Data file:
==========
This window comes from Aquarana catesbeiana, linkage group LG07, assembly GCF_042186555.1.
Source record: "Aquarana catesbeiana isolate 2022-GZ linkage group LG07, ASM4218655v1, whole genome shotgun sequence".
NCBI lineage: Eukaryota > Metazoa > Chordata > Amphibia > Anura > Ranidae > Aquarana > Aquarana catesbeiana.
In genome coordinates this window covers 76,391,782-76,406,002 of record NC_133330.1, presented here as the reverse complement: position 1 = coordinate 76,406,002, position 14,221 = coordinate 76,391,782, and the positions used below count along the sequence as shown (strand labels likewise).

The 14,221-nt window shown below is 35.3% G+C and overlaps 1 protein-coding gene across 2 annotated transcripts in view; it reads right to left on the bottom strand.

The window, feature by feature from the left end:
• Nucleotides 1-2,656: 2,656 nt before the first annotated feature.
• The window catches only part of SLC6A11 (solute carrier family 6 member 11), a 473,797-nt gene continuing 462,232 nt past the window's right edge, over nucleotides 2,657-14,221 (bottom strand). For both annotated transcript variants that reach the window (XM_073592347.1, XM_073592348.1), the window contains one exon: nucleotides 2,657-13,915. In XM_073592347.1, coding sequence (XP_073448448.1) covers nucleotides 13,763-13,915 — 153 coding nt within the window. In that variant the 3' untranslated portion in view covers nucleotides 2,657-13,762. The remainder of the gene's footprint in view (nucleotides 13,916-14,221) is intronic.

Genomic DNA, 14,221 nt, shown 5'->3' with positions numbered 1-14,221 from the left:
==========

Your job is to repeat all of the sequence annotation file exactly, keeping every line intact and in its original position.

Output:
This window comes from Aquarana catesbeiana, linkage group LG07, assembly GCF_042186555.1.
Source record: "Aquarana catesbeiana isolate 2022-GZ linkage group LG07, ASM4218655v1, whole genome shotgun sequence".
NCBI lineage: Eukaryota > Metazoa > Chordata > Amphibia > Anura > Ranidae > Aquarana > Aquarana catesbeiana.
In genome coordinates this window covers 76,391,782-76,406,002 of record NC_133330.1, presented here as the reverse complement: position 1 = coordinate 76,406,002, position 14,221 = coordinate 76,391,782, and the positions used below count along the sequence as shown (strand labels likewise).

The 14,221-nt window shown below is 35.3% G+C and overlaps 1 protein-coding gene across 2 annotated transcripts in view; it reads right to left on the bottom strand.

The window, feature by feature from the left end:
• Nucleotides 1-2,656: 2,656 nt before the first annotated feature.
• The window catches only part of SLC6A11 (solute carrier family 6 member 11), a 473,797-nt gene continuing 462,232 nt past the window's right edge, over nucleotides 2,657-14,221 (bottom strand). For both annotated transcript variants that reach the window (XM_073592347.1, XM_073592348.1), the window contains one exon: nucleotides 2,657-13,915. In XM_073592347.1, coding sequence (XP_073448448.1) covers nucleotides 13,763-13,915 — 153 coding nt within the window. In that variant the 3' untranslated portion in view covers nucleotides 2,657-13,762. The remainder of the gene's footprint in view (nucleotides 13,916-14,221) is intronic.

Genomic DNA, 14,221 nt, shown 5'->3' with positions numbered 1-14,221 from the left: